Street art is, say, a more artistic and “pop” evolution of graffiti, but the logic that follows is largely the same: the projection of the artist's ego. Street artists usually seek to adopt a very recognizable painting element, such as, for example, the exclusive use of 2-3 colors (eg white – black – red) or the repetition of patterns (eg the exclusive illustration of child figures, with small variations, such as one holding a book, the other an umbrella, etc.), with the ultimate goal of distinguishing their work – product. Those who are familiar with the terms of marketing understand that we are no longer talking about art, but about branding. Like Coca-Cola and McDonald's, for example, they would never change their logo and colors, as this would risk losing their recognition, and therefore their power, so a street artist never changes this style. – logo no matter how many years pass, in any corner of the globe no matter what he paints. The problem, of course, is not the recognizability per se, on the contrary, having a personal painting style is something legitimate. The problem, in my opinion, starts when recognition becomes an end in itself. In the work of such an artist little space is left for “art” and evolution.

Finally, it is the mural art that, while it is basically a large-scale painting, maintains its own rules, such as the simplification of the form, the color contrast and the submission to the architectural form.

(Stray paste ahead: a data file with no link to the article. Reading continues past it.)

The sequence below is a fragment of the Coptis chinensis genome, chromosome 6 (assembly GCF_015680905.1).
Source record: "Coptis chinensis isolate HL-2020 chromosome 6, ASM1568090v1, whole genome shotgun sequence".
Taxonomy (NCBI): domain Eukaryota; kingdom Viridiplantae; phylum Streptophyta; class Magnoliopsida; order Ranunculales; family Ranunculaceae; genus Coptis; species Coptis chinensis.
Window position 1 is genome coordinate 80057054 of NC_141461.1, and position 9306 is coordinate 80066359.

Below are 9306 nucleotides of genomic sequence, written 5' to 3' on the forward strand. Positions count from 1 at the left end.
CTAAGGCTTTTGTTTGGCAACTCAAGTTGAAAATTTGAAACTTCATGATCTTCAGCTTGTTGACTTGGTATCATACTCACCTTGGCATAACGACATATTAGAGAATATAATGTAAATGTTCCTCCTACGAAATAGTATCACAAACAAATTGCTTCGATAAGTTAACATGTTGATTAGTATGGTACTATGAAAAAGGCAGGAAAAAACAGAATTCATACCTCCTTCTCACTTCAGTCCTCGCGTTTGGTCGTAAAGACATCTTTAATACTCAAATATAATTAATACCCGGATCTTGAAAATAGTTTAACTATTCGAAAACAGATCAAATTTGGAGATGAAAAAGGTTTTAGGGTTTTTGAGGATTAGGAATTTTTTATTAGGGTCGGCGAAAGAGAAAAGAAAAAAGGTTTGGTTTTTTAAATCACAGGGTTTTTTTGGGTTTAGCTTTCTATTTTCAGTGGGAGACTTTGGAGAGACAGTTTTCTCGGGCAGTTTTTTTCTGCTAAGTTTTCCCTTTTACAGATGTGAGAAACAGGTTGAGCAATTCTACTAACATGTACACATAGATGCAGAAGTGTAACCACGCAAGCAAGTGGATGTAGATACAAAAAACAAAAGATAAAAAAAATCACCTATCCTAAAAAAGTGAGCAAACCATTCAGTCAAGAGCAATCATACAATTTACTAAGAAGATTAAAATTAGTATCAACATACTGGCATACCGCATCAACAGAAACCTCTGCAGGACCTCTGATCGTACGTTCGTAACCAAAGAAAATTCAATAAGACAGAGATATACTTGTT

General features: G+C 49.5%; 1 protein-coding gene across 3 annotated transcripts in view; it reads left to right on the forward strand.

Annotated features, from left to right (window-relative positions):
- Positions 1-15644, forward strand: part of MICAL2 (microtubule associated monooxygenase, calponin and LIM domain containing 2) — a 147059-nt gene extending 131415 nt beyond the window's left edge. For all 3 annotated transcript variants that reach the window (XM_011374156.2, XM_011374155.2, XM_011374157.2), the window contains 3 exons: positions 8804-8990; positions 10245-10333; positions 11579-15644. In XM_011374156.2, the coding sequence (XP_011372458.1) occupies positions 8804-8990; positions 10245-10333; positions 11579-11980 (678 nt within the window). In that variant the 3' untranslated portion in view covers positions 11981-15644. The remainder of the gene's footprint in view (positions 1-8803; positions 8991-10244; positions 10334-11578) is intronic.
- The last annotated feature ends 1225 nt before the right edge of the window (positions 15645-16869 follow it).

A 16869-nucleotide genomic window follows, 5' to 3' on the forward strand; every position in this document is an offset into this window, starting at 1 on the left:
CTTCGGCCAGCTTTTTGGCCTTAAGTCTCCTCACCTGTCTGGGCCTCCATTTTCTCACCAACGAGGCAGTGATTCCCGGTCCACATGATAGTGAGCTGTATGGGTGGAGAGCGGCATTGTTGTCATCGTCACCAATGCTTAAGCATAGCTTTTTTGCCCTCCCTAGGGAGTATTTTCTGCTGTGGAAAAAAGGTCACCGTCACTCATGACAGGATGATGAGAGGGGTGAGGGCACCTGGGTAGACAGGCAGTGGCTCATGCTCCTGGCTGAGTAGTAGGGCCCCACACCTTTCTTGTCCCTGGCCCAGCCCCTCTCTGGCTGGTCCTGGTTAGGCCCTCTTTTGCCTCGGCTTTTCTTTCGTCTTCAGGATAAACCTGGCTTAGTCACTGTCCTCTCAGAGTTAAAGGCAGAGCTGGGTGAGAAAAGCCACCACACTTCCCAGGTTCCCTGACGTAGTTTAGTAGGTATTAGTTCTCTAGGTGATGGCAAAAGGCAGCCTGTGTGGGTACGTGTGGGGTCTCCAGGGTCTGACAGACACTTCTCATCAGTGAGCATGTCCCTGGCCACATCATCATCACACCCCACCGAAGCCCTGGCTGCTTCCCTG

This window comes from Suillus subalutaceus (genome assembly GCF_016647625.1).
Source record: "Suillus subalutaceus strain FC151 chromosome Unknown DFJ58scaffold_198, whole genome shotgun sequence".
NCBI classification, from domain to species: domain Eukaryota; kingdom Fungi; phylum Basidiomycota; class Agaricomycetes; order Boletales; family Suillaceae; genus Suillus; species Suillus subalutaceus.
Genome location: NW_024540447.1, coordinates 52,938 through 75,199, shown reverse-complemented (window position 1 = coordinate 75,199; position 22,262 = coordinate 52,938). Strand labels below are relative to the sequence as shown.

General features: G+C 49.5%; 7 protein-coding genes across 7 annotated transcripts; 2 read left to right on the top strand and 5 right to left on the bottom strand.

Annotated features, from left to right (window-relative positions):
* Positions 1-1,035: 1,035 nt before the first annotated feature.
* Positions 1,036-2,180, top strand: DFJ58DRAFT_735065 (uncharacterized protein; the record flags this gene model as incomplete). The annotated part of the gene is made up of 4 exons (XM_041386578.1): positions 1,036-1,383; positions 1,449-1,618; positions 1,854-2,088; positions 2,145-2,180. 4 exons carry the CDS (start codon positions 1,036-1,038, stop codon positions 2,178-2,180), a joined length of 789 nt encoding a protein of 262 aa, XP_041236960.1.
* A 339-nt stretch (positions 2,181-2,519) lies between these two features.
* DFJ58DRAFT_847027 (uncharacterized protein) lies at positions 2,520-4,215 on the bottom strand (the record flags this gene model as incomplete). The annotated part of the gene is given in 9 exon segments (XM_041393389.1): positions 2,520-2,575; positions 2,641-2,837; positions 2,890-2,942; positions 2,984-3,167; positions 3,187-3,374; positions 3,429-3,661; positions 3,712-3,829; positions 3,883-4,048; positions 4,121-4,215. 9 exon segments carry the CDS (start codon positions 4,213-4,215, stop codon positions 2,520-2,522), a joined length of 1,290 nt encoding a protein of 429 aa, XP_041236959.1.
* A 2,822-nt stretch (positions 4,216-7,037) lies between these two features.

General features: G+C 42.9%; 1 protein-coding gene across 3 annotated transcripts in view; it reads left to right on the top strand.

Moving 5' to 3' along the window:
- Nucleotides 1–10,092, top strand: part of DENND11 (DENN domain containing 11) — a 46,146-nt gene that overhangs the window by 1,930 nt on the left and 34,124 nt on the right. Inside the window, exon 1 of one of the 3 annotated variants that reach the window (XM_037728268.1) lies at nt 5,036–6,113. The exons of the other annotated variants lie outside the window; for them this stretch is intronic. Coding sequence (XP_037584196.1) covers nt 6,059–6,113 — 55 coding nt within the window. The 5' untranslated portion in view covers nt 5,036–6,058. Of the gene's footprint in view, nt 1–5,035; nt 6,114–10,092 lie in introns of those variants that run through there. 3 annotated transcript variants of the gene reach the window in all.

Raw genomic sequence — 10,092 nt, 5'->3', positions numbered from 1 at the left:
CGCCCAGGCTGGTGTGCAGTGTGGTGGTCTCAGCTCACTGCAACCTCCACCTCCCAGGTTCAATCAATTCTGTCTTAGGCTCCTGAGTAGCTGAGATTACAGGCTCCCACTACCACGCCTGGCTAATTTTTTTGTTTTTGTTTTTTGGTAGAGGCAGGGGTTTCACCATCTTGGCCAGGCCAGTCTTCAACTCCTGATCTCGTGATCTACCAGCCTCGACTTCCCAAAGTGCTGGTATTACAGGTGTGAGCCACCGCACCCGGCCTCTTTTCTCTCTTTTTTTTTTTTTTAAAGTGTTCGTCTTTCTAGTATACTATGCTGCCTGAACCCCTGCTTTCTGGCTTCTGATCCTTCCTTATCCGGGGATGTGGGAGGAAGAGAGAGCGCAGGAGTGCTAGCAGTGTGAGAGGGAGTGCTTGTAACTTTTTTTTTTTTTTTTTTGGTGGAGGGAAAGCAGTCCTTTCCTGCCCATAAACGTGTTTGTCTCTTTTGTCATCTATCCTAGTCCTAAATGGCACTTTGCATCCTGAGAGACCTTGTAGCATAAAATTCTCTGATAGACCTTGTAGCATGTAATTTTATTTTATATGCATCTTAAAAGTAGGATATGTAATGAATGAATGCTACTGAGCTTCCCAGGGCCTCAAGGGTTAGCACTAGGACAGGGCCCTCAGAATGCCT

Where do you place your work?

I place my work in the third category. Although, as a child, I went through the graffiti phase, for many years I follow another logic, that of “distinction”. This means that in order to make a mural I take into account various factors such as the history and cultural context of the place, the shape of the wall and the surrounding area, the colors of the neighborhood, etc. In short, I do not impose myself on the urban landscape, I converse with it. My goal is to create a work that blends so harmoniously with the environment that it seems “as if it was always there” – a reasoning completely opposite to that of a street artist.

Why did you decide to start this series of murals?